As a last hope we thought to make use live chick in box inside of livetrap to attract the animal. It was expected that the sound of chick is stimulus for mink strong enough to force her to go into the trap. The take care of the chick we decided to stay in visual distance from the trap, so it would be possible to get to the trap in time.
Then, when we arrived with chicks and equipment, the last troublemaker was in live-trap, without a bait at all in it. It took for us three weeks to get this bugger.
If you look on the graph, it is clear that there are differences in the behavior. Majority behaved like typical nice mink and got to traps as expected, but two .. who were these? Aliens? They were outliers, statistically speaking.. and outliers are important.
A number of speculative questions are rising from this experience:
1. A bit less than third of mink was very complicated to catch despite of their captive origin and ideal situation – we knew exactly the location of the animal. What it means if we use live-trapping as monitoring technique – that is when we even do not know where the animal exactly is? So far we have assumed that every animal have the same likelihood of getting trapped, or, at least, the variation has normal distribution. It is not. So how reliable are our monitoring data if the results depend upon the animals willing or not willing to go to trap? Does this proportion changes with years or with some other variable? We do not know.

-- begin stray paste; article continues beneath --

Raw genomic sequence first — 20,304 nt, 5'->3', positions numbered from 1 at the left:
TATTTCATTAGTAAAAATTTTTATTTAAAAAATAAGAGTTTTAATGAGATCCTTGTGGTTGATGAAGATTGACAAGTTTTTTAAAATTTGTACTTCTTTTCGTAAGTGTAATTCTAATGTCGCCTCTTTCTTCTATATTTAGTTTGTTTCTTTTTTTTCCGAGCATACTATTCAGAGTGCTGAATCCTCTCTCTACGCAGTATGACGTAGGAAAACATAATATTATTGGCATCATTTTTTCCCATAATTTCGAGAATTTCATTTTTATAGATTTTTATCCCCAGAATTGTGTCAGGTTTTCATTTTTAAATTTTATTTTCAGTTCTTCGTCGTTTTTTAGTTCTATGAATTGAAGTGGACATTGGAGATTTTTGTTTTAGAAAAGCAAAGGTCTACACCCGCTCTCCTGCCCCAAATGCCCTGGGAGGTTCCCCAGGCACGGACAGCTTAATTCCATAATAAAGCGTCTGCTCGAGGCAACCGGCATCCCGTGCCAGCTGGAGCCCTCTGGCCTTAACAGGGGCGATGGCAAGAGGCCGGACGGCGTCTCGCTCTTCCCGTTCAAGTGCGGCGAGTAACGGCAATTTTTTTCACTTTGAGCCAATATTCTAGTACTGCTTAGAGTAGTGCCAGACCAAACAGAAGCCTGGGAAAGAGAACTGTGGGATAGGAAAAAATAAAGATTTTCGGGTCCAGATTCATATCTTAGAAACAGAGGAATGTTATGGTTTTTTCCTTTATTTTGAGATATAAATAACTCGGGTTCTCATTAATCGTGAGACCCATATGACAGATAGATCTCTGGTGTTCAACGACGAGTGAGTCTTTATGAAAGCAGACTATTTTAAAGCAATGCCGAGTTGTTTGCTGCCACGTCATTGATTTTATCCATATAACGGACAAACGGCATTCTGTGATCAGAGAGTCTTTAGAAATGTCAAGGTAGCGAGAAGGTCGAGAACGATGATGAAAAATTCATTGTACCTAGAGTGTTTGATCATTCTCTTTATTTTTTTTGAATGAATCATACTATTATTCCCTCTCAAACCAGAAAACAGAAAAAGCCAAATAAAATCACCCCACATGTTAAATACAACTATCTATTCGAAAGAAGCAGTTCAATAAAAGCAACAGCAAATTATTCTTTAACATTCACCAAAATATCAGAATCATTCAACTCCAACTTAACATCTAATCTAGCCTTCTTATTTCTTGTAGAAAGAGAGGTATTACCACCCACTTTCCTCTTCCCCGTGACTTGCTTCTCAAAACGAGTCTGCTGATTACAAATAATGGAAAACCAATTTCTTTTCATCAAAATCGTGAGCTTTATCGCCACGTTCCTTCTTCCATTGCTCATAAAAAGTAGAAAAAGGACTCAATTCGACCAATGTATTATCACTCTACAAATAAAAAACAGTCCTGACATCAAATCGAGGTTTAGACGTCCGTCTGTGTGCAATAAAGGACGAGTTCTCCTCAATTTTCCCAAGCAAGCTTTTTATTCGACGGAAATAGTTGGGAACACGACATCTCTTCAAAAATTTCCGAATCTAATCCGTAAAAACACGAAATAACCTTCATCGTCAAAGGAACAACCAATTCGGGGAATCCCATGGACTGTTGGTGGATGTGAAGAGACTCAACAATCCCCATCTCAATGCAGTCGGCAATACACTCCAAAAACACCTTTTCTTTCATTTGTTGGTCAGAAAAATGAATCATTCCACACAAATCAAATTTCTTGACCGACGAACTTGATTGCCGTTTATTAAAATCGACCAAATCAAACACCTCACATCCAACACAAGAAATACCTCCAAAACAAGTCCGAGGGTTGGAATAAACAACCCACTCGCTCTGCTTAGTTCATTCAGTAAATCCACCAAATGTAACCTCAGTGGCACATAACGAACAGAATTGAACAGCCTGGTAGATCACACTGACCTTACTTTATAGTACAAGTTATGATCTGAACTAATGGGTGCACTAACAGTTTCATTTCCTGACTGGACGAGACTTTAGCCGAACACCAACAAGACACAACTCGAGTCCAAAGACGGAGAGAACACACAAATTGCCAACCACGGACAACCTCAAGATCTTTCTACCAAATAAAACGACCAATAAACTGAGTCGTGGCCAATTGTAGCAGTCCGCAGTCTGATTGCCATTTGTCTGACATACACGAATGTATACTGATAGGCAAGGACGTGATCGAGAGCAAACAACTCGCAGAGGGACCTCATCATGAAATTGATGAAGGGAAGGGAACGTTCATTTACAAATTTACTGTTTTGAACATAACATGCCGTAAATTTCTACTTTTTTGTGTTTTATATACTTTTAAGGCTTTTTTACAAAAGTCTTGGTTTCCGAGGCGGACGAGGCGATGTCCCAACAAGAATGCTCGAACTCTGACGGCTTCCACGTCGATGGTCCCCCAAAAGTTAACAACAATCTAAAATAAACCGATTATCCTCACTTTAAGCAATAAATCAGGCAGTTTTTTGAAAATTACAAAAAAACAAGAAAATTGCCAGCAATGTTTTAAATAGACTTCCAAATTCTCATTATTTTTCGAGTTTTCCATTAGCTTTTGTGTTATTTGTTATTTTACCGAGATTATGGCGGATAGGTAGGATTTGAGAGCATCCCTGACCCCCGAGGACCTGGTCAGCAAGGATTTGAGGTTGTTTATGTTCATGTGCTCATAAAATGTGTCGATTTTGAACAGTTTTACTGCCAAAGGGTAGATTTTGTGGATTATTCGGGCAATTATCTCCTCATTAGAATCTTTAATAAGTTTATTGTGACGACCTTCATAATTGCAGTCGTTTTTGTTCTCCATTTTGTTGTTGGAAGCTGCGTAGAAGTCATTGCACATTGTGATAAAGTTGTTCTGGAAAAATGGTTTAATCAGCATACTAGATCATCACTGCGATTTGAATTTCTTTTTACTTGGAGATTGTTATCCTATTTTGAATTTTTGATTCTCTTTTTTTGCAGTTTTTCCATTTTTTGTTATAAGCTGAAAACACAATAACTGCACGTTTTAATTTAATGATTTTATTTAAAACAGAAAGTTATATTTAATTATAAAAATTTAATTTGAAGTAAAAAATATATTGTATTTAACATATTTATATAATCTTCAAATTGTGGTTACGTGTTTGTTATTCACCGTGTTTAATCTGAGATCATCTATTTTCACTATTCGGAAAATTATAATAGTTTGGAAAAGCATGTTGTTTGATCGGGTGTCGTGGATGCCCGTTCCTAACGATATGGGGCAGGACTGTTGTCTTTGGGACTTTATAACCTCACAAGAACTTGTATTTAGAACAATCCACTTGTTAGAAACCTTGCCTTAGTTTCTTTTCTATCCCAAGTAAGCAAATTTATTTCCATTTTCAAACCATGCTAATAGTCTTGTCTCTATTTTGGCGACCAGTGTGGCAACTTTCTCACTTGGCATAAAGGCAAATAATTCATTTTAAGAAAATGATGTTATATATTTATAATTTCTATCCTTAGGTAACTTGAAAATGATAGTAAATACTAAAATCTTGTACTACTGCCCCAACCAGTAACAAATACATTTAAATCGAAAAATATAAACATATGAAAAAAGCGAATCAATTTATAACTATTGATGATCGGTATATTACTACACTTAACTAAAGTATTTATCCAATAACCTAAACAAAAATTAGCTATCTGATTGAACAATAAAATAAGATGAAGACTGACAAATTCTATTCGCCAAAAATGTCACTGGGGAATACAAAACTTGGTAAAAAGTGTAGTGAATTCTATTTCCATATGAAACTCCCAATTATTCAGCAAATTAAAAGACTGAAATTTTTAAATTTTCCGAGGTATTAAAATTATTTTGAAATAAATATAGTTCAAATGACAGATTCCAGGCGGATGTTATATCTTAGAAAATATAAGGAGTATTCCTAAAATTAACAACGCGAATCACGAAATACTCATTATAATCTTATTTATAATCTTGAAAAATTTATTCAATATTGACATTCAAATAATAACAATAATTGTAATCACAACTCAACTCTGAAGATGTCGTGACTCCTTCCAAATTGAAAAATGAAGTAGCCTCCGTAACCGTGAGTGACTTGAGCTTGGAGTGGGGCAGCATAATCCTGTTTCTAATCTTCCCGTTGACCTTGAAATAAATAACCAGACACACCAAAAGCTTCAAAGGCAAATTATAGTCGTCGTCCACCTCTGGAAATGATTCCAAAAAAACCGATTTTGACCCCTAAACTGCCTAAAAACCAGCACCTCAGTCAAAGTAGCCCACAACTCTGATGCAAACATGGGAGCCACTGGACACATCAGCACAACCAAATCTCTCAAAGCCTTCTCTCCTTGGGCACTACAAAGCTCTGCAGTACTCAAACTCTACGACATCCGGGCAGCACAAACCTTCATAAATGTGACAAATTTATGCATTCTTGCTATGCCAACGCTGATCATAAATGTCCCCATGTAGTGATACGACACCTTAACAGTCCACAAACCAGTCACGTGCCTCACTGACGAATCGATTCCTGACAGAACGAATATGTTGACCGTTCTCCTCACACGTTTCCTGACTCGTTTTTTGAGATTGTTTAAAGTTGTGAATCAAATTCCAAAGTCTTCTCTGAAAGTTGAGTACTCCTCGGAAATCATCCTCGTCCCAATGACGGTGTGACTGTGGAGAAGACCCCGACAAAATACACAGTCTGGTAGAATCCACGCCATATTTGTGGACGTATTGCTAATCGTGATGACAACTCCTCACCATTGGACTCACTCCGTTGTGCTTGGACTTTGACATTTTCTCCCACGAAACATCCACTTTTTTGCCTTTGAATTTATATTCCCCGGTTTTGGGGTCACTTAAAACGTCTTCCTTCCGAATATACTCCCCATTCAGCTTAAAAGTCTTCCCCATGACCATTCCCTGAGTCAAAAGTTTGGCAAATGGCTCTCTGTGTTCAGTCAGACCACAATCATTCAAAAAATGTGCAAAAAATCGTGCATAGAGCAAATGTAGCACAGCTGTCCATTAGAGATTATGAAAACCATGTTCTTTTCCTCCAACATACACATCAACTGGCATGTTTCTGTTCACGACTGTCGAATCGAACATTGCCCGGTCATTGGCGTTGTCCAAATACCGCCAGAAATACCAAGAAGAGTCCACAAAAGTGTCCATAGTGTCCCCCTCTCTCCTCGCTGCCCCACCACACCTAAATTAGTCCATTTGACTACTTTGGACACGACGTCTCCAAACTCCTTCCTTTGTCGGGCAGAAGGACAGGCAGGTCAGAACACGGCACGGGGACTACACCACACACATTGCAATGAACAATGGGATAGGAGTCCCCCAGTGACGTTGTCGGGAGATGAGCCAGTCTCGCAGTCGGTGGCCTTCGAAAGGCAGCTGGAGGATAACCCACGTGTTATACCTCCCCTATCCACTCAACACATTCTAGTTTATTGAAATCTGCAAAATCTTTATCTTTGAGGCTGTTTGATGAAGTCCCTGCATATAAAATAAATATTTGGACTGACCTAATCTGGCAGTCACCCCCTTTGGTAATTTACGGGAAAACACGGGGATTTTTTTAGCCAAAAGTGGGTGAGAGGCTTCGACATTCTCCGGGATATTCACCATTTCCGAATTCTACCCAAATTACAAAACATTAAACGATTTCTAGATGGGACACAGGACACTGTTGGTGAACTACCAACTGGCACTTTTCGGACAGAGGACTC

2. What it all means in terms of conservation breeding and release operations? Is this around 1/3 ratio typical both for captive population and for wild population? Or it is higher in wild population and the natural selection in captivity actually favors trap-happy mink? Does the ratio changes with time and duration release operation? What variables are having impact to the ratio? What means trap-happy versus -unhappy type in terms of survival in the wild, are the trap-unhappy type more likely to survive in the wild? Does it mean that if we conduct years-long release operation, we actually provide captive-biased animals for natural selection during release operation to select animals more trap-unhappy? Way more questions than replies.
3. Then, conservation breeding operations starts with founder animals trapped from the wild. Is the ratio of trap-happy and trap-unhappy mink among founder animals is strongly biased towards trap-happy animals? If yes, does it mean that the issue of founder effect in conservation breeding is way more complicated and perhaps overlooked. Again more questions than replies.
Field work with mink is good time after all. You have opportunity to be outside and see nice areas. Have a look at the photos.
The last troublemaker is in this photo. After removal of the collar it swiftly disappeared from opened trap like a shadow. Nice and good animals – good luck to her in streams of Day Island.
In summary, the mink, like all animals, are not simple pre-programmed biorobotes with easily predictable behaviours. They have their personalities, they learn, they change their behavior, and therefore, they are like us, humans, very different from each other. What holds for one person might not be fully correct for other … so lets be careful with our thinking models.